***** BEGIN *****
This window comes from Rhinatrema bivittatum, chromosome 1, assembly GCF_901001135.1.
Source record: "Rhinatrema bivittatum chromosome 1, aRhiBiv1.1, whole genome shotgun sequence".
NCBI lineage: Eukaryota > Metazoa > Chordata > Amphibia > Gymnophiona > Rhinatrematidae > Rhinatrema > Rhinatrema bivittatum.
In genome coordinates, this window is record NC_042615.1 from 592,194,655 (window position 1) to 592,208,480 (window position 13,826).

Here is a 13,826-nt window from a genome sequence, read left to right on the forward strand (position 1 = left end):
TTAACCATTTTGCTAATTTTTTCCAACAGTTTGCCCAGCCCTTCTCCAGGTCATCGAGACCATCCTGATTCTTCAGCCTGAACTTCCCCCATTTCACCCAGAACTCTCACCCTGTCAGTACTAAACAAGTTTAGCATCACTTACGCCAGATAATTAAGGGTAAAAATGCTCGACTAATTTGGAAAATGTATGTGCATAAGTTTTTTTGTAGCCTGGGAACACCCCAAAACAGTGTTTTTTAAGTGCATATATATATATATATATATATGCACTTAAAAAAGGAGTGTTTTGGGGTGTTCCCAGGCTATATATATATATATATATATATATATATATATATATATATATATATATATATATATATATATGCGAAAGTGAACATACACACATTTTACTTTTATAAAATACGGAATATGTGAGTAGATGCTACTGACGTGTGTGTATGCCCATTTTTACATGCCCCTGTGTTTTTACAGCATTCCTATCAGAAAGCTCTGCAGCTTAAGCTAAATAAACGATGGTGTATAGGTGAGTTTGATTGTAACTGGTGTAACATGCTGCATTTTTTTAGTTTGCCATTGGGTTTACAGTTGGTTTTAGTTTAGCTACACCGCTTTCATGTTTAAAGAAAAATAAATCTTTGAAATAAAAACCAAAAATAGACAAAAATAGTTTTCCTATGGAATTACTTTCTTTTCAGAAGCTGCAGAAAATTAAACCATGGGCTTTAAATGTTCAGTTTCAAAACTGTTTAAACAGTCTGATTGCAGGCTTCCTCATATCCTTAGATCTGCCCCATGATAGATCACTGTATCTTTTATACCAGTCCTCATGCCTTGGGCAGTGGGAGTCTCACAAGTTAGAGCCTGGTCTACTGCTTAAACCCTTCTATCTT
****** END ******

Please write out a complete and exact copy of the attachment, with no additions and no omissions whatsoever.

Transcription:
This window comes from Rhinatrema bivittatum, chromosome 1, assembly GCF_901001135.1.
Source record: "Rhinatrema bivittatum chromosome 1, aRhiBiv1.1, whole genome shotgun sequence".
NCBI lineage: Eukaryota > Metazoa > Chordata > Amphibia > Gymnophiona > Rhinatrematidae > Rhinatrema > Rhinatrema bivittatum.
In genome coordinates, this window is record NC_042615.1 from 592,194,655 (window position 1) to 592,208,480 (window position 13,826).

Here is a 13,826-nt window from a genome sequence, read left to right on the forward strand (position 1 = left end):
TTAACCATTTTGCTAATTTTTTCCAACAGTTTGCCCAGCCCTTCTCCAGGTCATCGAGACCATCCTGATTCTTCAGCCTGAACTTCCCCCATTTCACCCAGAACTCTCACCCTGTCAGTACTAAACAAGTTTAGCATCACTTACGCCAGATAATTAAGGGTAAAAATGCTCGACTAATTTGGAAAATGTATGTGCATAAGTTTTTTTGTAGCCTGGGAACACCCCAAAACAGTGTTTTTTAAGTGCATATATATATATATATATATATGCACTTAAAAAAGGAGTGTTTTGGGGTGTTCCCAGGCTATATATATATATATATATATATATATATATATATATATATATATATATATATATATATATATGCGAAAGTGAACATACACACATTTTACTTTTATAAAATACGGAATATGTGAGTAGATGCTACTGACGTGTGTGTATGCCCATTTTTACATGCCCCTGTGTTTTTACAGCATTCCTATCAGAAAGCTCTGCAGCTTAAGCTAAATAAACGATGGTGTATAGGTGAGTTTGATTGTAACTGGTGTAACATGCTGCATTTTTTTAGTTTGCCATTGGGTTTACAGTTGGTTTTAGTTTAGCTACACCGCTTTCATGTTTAAAGAAAAATAAATCTTTGAAATAAAAACCAAAAATAGACAAAAATAGTTTTCCTATGGAATTACTTTCTTTTCAGAAGCTGCAGAAAATTAAACCATGGGCTTTAAATGTTCAGTTTCAAAACTGTTTAAACAGTCTGATTGCAGGCTTCCTCATATCCTTAGATCTGCCCCATGATAGATCACTGTATCTTTTATACCAGTCCTCATGCCTTGGGCAGTGGGAGTCTCACAAGTTAGAGCCTGGTCTACTGCTTAAACCCTTCTATCTT